Under Holloway, university management simply refused to seriously bargain when the previous contract expired in June 2022. The union meticulously documented ten long, empty months of failed negotiations with a series of blog posts written by rotating members; taken together, they offer a chronicle of disdain and negligence as management negotiators barely show up, refuse to budge, and operate in something discernibly less than good faith. Perhaps this was the advice of the anti-union law firm Jackson Lewis, for whose questionable work Rutgers paid millions of dollars; if so, the university might want a refund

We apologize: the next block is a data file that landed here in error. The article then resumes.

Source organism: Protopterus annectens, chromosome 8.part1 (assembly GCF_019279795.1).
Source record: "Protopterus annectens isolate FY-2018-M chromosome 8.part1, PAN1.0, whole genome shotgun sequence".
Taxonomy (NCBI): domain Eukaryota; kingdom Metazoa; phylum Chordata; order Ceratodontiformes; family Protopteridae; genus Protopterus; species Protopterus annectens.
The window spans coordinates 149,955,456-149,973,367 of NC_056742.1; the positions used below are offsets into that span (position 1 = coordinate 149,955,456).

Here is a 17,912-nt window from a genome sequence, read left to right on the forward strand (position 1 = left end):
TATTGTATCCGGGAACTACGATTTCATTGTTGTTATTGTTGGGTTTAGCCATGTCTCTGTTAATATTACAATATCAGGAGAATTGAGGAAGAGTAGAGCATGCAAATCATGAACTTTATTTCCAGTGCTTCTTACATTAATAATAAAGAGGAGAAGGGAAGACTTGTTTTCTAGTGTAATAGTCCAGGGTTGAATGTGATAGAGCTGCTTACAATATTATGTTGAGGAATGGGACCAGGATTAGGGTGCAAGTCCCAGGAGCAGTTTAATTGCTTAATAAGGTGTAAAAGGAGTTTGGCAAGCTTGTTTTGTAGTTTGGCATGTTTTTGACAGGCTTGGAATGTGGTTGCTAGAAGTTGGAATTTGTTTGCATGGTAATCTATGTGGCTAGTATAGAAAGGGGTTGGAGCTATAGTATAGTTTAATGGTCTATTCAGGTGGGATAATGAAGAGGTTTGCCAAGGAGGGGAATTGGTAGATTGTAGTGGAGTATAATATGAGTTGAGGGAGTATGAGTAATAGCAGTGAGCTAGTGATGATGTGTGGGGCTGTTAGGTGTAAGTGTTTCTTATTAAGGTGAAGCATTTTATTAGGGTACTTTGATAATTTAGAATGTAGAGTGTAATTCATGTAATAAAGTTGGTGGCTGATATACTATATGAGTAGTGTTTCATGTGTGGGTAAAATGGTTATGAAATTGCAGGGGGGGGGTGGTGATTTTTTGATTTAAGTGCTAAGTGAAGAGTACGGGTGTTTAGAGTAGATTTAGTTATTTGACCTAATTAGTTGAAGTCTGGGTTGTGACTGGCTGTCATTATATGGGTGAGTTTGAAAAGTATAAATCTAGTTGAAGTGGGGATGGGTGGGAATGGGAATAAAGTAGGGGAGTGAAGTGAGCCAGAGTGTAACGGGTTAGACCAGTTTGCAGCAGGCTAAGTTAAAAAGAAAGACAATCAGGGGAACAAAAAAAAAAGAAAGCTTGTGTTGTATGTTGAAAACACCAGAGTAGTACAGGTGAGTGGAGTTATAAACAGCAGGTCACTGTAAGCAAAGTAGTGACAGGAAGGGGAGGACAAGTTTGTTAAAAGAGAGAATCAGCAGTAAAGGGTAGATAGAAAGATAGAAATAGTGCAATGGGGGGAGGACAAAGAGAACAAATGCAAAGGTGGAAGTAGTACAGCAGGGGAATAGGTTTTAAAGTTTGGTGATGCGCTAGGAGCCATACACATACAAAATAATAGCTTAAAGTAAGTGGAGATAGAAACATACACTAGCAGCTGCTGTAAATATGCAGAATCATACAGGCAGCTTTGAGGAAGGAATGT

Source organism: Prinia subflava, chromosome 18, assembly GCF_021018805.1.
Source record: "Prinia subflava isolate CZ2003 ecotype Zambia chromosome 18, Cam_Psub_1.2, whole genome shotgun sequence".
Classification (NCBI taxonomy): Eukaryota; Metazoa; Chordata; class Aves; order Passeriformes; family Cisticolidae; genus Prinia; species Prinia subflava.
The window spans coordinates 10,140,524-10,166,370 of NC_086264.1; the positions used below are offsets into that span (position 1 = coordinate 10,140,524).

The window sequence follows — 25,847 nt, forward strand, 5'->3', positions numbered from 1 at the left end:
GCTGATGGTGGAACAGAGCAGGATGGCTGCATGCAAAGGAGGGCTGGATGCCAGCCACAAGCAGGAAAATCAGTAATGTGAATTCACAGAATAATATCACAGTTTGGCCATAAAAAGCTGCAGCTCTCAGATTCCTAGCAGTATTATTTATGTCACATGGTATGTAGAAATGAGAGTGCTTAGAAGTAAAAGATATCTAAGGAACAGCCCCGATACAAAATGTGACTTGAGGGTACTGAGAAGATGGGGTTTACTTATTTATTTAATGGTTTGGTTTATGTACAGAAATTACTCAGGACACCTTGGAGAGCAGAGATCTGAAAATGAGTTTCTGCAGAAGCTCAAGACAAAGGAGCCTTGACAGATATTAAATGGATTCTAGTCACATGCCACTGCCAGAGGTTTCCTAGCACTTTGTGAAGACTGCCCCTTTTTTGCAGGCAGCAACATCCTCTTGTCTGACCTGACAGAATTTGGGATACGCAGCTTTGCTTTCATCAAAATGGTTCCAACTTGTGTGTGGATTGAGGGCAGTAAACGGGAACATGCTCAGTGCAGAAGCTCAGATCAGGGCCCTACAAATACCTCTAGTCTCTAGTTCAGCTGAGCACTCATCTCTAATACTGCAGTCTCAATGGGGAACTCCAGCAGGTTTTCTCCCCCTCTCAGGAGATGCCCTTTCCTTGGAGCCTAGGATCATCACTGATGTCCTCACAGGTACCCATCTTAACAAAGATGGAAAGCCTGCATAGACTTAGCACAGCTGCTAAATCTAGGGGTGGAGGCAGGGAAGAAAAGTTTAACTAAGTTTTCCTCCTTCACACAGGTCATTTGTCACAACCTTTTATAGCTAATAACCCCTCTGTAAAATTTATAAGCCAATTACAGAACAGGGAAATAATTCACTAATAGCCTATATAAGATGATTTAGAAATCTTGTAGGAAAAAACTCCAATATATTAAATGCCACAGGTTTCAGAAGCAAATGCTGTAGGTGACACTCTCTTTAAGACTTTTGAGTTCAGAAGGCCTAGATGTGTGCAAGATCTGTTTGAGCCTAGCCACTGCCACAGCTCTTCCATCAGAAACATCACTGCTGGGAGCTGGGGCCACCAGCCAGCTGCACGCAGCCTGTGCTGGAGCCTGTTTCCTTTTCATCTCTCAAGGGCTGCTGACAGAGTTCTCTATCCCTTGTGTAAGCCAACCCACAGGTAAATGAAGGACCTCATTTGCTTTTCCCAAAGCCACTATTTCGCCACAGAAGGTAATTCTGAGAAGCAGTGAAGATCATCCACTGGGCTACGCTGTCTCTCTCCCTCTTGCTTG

As tensions mounted, academic workers came together. The AAUP-AFT represents fulltime faculty (tenure-track and non-) and graduate workers; Rutgers PTLFC-AAUP-AFT is the adjunct union; and AAUP-BHSNJ covers biomedical and health science faculty and researchers. In late March, the fulltime and adjunct unions, which have moved in the past few years toward a “#OneUnion” merger despite resistance from university administration, voted over 90% to authorize their leadership teams to call a strike. Despite the seeming urgency of the moment, management dragged out negotiation sessions listlessly; around this time, I was appointed by the Rutgers-Newark chapter to replace a colleague on the bargaining committee, and what I experienced was the bizarre cognitive dissonance of a sense of urgency at the beginning of each day that routinely dissipated over the course of endless empty hours. Even on Easter Sunday, we were at the table the entire day, as management barely appeared.